Standards push the market toward higher quality, higher efficiency products, and eliminate inefficient, under-performing, or poor quality models. They help build consumer trust in more sustainable products and establish a baseline for new products on the market, creating competition among manufacturers to “beat the standard.”
If all new appliances and equipment sold in major economies used the most energy efficient technologies available, their annual saved energy would equal nearly 16 exajoules by 2030 – more than 20% of global electricity demand in 2014. A study by the ClimateWorks Foundation noted that “energy efficiency is one cornerstone of… low emission scenarios associated with keeping the global temperature increase below 2°C.”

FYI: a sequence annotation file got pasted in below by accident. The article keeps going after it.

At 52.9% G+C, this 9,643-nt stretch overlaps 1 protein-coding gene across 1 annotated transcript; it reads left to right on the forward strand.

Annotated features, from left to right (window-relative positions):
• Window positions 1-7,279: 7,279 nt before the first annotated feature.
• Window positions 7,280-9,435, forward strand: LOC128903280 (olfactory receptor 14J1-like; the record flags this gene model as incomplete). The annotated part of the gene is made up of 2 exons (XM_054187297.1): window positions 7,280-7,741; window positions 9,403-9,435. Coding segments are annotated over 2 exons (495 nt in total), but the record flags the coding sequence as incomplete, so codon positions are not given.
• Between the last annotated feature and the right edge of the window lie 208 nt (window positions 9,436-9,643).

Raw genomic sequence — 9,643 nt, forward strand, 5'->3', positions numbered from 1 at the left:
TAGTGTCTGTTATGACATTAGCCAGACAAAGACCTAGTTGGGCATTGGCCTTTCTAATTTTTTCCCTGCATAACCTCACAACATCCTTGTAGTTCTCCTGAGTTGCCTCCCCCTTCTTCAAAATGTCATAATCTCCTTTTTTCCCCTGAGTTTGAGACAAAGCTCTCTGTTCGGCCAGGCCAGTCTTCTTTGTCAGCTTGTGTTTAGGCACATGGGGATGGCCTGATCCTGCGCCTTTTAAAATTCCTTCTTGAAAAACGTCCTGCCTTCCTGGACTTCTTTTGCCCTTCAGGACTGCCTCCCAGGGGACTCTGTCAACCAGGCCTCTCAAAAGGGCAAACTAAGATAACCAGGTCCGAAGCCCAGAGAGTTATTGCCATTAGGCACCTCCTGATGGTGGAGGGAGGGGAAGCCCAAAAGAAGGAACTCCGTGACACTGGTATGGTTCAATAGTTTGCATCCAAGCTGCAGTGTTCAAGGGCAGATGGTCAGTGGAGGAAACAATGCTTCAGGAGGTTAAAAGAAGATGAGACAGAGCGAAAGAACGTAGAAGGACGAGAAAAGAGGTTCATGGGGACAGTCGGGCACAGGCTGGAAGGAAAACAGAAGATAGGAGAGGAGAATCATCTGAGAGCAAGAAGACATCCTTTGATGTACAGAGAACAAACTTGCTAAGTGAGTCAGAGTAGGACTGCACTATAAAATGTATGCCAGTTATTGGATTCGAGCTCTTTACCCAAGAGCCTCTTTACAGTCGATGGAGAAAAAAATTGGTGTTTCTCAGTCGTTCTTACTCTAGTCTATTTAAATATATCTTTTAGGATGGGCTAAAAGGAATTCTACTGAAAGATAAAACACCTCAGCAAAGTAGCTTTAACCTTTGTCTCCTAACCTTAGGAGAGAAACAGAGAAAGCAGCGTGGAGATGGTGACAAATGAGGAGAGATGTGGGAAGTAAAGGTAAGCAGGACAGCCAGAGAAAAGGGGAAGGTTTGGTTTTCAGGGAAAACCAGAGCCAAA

In an effort to achieve the ambitious GHG emissions reduction targets set out by the Paris Agreement, 162 countries around the world developed Nationally Determined Contribution (NDC) goals, or plans to reduce their own emissions as a contribution to reducing global emissions. Over 75% of countries that set NDCs cited energy efficiency as a means to achieve their commitments. For example:
Existing appliance energy efficiency standards in 18 of the world’s largest economies are expected to save 0.5 Gt CO2e in 2030. If these same countries improved their efficiency standards to the level of best available technologies from 2010 – a technically feasible level - a further 1.5 Gt CO2e reduction is possible in 2030.